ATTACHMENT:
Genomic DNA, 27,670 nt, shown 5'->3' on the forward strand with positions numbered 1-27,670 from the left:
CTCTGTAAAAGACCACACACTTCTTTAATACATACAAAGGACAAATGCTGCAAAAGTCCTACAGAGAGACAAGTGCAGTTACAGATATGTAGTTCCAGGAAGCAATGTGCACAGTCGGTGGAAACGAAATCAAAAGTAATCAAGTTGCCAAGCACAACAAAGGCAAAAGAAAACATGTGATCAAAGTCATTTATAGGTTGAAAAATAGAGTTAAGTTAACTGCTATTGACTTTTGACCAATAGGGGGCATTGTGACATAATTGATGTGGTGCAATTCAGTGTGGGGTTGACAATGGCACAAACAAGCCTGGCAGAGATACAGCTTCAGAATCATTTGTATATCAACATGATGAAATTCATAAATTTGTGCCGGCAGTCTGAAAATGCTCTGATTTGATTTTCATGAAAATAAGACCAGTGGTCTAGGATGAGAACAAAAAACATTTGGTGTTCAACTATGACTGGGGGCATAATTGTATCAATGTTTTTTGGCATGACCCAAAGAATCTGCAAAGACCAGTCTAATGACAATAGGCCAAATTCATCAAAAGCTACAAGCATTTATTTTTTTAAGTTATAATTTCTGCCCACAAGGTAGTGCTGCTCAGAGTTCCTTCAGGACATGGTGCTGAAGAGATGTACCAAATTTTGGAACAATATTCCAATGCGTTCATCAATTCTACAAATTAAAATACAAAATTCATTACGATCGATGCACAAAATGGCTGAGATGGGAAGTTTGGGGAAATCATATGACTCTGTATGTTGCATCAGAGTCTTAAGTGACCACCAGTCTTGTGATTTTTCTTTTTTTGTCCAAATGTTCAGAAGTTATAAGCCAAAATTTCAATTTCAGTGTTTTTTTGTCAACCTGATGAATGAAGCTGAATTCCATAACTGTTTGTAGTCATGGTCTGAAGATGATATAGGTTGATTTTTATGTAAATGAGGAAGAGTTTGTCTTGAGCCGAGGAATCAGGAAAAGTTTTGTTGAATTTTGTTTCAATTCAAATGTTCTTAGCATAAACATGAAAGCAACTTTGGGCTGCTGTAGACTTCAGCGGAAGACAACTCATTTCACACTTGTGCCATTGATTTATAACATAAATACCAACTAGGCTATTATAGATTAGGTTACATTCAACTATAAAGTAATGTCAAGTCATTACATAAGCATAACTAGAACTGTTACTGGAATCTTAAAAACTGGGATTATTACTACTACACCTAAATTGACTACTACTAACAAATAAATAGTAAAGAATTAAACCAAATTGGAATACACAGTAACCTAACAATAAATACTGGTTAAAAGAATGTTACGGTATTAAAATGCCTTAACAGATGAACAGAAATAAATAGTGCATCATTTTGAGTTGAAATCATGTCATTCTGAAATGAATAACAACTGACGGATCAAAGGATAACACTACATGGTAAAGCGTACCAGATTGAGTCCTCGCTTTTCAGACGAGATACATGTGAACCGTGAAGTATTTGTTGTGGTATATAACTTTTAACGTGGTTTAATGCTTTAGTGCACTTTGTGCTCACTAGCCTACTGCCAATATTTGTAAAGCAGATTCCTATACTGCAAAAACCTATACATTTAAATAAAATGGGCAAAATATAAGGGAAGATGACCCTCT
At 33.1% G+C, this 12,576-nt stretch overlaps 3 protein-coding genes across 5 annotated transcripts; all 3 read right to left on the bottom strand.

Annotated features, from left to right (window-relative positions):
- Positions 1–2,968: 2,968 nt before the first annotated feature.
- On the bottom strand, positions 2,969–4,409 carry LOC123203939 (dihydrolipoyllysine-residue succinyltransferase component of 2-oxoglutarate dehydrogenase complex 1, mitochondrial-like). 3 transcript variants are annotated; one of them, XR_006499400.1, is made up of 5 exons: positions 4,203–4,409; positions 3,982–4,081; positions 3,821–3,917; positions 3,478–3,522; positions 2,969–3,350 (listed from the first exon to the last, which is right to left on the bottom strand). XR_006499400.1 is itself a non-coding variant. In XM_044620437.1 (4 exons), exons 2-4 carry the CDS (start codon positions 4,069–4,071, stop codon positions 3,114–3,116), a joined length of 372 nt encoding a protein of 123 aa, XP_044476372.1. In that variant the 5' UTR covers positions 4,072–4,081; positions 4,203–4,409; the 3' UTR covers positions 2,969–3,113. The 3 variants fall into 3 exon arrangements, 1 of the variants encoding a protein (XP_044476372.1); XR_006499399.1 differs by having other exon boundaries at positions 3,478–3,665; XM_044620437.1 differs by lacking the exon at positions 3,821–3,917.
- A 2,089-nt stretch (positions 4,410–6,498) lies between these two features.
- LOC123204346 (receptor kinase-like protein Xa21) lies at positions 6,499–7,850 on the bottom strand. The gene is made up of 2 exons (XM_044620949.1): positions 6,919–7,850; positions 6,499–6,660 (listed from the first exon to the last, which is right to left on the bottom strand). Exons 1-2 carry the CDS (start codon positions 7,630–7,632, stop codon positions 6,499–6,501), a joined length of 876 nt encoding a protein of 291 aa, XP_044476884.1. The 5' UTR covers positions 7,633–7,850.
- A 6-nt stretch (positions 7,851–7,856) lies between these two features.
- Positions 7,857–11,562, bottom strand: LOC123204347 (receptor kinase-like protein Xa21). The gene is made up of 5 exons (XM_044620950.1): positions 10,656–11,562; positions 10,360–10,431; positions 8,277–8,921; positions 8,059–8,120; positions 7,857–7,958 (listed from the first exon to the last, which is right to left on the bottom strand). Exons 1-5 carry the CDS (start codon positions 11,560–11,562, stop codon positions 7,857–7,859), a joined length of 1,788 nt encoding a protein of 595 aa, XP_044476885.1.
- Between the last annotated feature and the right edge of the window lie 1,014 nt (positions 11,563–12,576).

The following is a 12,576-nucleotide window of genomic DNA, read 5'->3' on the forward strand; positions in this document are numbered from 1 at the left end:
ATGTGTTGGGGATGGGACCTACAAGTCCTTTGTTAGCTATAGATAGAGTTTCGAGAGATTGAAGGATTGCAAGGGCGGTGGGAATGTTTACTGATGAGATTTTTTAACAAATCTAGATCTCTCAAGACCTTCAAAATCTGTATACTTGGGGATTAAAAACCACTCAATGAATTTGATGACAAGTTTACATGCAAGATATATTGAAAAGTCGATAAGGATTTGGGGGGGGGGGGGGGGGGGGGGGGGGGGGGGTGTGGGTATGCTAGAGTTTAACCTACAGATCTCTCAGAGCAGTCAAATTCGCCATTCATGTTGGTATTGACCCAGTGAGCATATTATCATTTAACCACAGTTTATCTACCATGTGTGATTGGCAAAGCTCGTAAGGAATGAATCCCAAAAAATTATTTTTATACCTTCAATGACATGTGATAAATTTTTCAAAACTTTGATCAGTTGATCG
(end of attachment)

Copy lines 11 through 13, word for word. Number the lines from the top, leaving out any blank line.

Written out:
- Between the last annotated feature and the right edge of the window lie 1,014 nt (positions 11,563–12,576).

The following is a 12,576-nucleotide window of genomic DNA, read 5'->3' on the forward strand; positions in this document are numbered from 1 at the left end:
ATGTGTTGGGGATGGGACCTACAAGTCCTTTGTTAGCTATAGATAGAGTTTCGAGAGATTGAAGGATTGCAAGGGCGGTGGGAATGTTTACTGATGAGATTTTTTAACAAATCTAGATCTCTCAAGACCTTCAAAATCTGTATACTTGGGGATTAAAAACCACTCAATGAATTTGATGACAAGTTTACATGCAAGATATATTGAAAAGTCGATAAGGATTTGGGGGGGGGGGGGGGGGGGGGGGGGGGGGGGTGTGGGTATGCTAGAGTTTAACCTACAGATCTCTCAGAGCAGTCAAATTCGCCATTCATGTTGGTATTGACCCAGTGAGCATATTATCATTTAACCACAGTTTATCTACCATGTGTGATTGGCAAAGCTCGTAAGGAATGAATCCCAAAAAATTATTTTTATACCTTCAATGACATGTGATAAATTTTTCAAAACTTTGATCAGTTGATCG